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Farewell, Jeff Mathis

A look back on Jeff Mathis’s most memorable moments during his time with the D-Backs

MLB: Los Angeles Dodgers at Arizona Diamondbacks
Mathis celebrates a walk-off single against the Dodgers
Mark J. Rebilas-USA TODAY Sports

Thursday afternoon, Jeff Mathis signed a two-year deal with the Texas Rangers, ending his two-year stint with the Diamondbacks. I am sad to see him go; I suppose I have a soft spot for light-hitting, defense-first catchers (hello, Tuffy Gosewisch!). Since his departure will not get nearly the attention of A.J. Pollock’s or Patrick Corbin’s, let’s take a look back on Jeff’s top moments as a Diamondback.

First Impressions Are Key

Mathis’s best game as a D-Back was perhaps his first. On Opening Day of 2017, the 35-year-old had the first hit of Arizona’s season, a triple off the GiantsMadison Bumgarner in the bottom of the sixth inning. He would subsequently score the first run of the year on a single by Nick Ahmed, igniting a late comeback. However, his day was not done. He tacked on a single in the 7th, but his biggest at-bat came in the 9th. Trailing 5-4, representing the Diamondbacks’ final out, Mathis drove a double to left-center, the first of four consecutive two-out hits to give the D-Backs a 6-5 walk-off victory. The game was one of two in Jeff’s Diamondbacks career in which he had multiple extra-base hits.

A Wild Bunt

In a game with thrill after thrill, it is easy to forget about a bunt single. However, Mathis’s clever play was one of the more surprising moments of the game. In the bottom of the 8th, Mathis stepped up to the plate with two outs, runners on first and third, Chase Field still rocking from A.J. Pollock’s triple two batters ago to put Arizona up 10-7. The Rockies had just disrespected Mathis by intentionally walking Daniel Descalso, and on the first pitch...

... a bunt RBI single to make the game 11-7, allowing D-Backs fans to breathe a little easier about the upcoming Fernando Rodney Experience. The secondary headline on the Cespedes Family BBQ video brings me much joy: “Mathis’ bunt makes Jake and Jordan lose their minds.”

Adios, Clayton

Two days later, Mathis produced an even more surprising at-bat. In Game 1 of the NLDS against the Dodgers, the D-Backs entered the 7th inning trailing 7-2 against the best pitcher of his generation. Hope was not abundant. After a Ketel Marte solo shot made it a 4-run deficit, Mathis entered the box with the bases empty. Again on the first pitch...

... Mathis knocked Kershaw out of the game and injected hope into D-Backs fans. He also stunned Twitter:

Good Night, Folks

Exactly one year after his 3-for-4 debut with the D-Backs, Mathis was the hero in the most memorable regular season game that I have witnessed in person. He was not in the starting lineup that night, watching from the bench as Chris Owings hit a 3-run homer with two outs in the 9th to tie the game at 6-6. The two sides exchanged zeroes for the next five innings, and during the 14th a question that has always nagged me was answered: yes, there is a 14th inning stretch. After Chase Utley drove in a run off Fernando Salas in the 15th inning, the D-Backs needed an answer to avoid losing what was at the time the longest game in Chase Field history. Nick Ahmed doubled home Jake Lamb to tie the game at 7, and after an intentional walk of Alex Avila, Jeff Mathis was brought in to pinch hit for Salas. At 12:25 AM, Mathis drove a ball into the left-center gap to send the exhausted fans home with a memory they’ll never forget.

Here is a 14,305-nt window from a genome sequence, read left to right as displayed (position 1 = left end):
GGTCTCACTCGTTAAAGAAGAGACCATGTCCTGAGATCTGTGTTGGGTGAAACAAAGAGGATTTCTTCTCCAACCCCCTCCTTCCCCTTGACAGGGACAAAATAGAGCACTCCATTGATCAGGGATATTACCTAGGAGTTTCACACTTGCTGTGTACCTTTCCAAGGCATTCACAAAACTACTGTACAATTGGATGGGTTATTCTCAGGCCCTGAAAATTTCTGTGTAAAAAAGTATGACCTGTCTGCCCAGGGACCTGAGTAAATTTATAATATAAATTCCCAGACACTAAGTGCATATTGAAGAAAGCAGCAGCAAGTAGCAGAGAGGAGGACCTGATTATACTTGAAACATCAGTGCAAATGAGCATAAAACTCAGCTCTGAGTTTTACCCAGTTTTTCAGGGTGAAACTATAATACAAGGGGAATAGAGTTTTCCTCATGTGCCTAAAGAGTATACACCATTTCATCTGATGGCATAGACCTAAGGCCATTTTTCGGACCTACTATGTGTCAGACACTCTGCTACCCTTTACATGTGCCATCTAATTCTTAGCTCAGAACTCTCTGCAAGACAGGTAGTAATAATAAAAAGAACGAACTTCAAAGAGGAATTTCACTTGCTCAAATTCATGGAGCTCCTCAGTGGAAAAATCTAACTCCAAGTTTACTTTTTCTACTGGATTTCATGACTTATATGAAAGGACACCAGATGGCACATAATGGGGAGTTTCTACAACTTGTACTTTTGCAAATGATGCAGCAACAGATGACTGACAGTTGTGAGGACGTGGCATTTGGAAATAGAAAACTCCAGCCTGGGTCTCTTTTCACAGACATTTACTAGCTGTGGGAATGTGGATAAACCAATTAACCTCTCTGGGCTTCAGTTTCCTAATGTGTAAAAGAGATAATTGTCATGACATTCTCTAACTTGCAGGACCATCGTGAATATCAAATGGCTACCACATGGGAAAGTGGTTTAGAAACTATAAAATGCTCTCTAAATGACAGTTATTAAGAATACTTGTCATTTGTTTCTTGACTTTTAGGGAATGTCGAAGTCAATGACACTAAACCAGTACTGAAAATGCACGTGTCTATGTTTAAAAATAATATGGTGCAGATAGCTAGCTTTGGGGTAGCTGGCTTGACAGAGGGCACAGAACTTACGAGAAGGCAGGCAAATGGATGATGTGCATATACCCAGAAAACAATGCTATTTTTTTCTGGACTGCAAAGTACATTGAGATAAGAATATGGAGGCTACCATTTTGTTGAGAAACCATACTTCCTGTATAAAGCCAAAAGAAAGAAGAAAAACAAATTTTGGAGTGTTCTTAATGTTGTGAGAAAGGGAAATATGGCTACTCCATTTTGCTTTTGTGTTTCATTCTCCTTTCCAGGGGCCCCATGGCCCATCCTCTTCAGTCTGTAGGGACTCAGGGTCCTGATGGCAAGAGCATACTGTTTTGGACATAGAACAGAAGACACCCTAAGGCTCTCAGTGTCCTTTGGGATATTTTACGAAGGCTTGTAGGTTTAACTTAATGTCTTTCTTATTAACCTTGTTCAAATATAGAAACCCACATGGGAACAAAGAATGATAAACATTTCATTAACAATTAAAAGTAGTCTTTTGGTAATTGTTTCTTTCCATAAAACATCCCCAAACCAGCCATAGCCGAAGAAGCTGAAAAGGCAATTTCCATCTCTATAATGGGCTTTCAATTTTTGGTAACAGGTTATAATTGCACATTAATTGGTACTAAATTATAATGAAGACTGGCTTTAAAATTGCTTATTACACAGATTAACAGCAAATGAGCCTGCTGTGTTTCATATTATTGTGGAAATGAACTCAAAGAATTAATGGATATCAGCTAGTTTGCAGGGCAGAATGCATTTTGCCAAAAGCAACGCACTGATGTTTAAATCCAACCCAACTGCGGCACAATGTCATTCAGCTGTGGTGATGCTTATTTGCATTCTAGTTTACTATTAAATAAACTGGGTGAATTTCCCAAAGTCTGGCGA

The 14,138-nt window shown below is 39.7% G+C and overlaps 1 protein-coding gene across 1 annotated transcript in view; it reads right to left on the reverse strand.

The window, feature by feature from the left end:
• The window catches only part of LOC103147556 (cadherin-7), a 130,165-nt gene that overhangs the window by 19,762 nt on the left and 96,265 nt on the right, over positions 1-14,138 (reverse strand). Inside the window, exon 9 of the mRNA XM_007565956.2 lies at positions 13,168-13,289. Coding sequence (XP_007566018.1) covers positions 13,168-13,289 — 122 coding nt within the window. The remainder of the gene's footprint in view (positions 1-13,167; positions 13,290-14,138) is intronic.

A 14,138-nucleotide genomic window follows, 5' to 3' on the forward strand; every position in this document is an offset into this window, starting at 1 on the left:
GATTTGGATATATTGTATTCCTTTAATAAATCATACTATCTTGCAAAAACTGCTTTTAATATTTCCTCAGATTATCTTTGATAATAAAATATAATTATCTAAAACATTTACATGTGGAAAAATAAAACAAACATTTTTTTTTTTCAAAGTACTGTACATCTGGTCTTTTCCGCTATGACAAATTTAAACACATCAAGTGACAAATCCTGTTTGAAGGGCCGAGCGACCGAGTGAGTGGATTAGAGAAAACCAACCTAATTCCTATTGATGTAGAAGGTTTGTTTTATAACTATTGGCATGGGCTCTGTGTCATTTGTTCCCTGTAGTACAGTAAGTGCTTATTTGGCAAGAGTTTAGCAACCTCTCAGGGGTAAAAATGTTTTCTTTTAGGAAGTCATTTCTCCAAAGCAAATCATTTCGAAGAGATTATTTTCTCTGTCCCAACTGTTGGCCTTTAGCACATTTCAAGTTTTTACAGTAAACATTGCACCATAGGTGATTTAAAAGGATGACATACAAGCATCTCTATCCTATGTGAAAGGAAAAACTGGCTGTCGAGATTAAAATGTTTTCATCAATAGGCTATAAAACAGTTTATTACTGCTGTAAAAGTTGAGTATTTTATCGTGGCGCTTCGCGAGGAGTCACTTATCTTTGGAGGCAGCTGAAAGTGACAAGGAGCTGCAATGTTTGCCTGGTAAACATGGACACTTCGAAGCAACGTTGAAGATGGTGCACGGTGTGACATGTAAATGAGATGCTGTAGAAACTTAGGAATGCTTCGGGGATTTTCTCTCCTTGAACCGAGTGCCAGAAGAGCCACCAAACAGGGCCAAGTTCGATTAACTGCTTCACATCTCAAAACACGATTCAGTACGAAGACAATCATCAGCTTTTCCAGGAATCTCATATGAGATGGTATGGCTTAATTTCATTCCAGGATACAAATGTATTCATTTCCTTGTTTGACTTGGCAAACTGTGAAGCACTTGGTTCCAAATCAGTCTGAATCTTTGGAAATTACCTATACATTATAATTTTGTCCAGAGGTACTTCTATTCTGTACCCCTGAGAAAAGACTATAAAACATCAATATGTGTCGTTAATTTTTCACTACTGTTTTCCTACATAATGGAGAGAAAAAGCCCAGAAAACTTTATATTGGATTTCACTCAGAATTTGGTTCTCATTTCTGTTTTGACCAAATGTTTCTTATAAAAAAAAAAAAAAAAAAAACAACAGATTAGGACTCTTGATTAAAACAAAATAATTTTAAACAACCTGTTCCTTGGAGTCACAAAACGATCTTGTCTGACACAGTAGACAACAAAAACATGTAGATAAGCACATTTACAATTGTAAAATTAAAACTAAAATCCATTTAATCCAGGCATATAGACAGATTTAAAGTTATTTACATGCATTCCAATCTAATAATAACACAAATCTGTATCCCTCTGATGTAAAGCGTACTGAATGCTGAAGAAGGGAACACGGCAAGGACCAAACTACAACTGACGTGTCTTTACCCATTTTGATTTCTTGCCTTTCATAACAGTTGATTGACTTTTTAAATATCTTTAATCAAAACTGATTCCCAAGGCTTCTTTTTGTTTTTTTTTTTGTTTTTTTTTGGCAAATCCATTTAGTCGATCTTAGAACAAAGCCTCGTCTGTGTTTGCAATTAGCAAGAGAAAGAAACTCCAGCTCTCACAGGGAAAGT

In a Gatorade-soaked interview with Fox Sports Arizona’s Kate Longworth after the game, Mathis stated “I was going in to pitch the next inning, and I really didn’t want to do that.”


Little did Jeff know, he would end up pitching about three months later in a contest that overtook his walk-off win for longest Chase Field game. At least this one was during the day. Mathis went 2-for-6 at the plate with an RBI-double, but this game is notable for his work at the mound. Having used 8 pitchers in relief, including starter Zack Godley, Jeff Mathis was given the ball in the 16th, game tied at 3. I cannot recall another occasion that I have seen a position player pitch in a non-blowout. Most position players seem to throw in the 60s or low 70s; Mathis was throwing HEAT, clocking 86 on the gun. He got a lineout against the first batter, followed by a strikeout looking(!) against Carlos Asuaje.

Unfortunately, Wil Myers took Mathis deep to right-center after a 9-pitch at-bat to give San Diego a 4-3 lead. In the bottom half of the inning, Mathis came up to the plate with Ketel Marte standing on second base. Had Mathis homered, he would have given himself the win in possibly the greatest result in baseball history. Unfortunately, it was not to be, and Mathis would be tagged with the loss.

To close, a tweet from Jeff Passan of Yahoo Sports:

“Most-respected catcher -- maybe the most-respected fielder period -- in baseball.” Best of luck in Texas, Jeff.


Favorite Jeff Mathis moment?

This poll is closed

  • 21%
    Opening Day 2017
    (21 votes)
  • 20%
    Wild Card Bunt
    (20 votes)
  • 22%
    Homer Against Kershaw
    (22 votes)
  • 19%
    15th Inning Walk-Off
    (19 votes)
  • 11%
    16th Inning Pitching
    (11 votes)
  • 3%
    Other (comment below!)
    (3 votes)
96 votes total Vote Now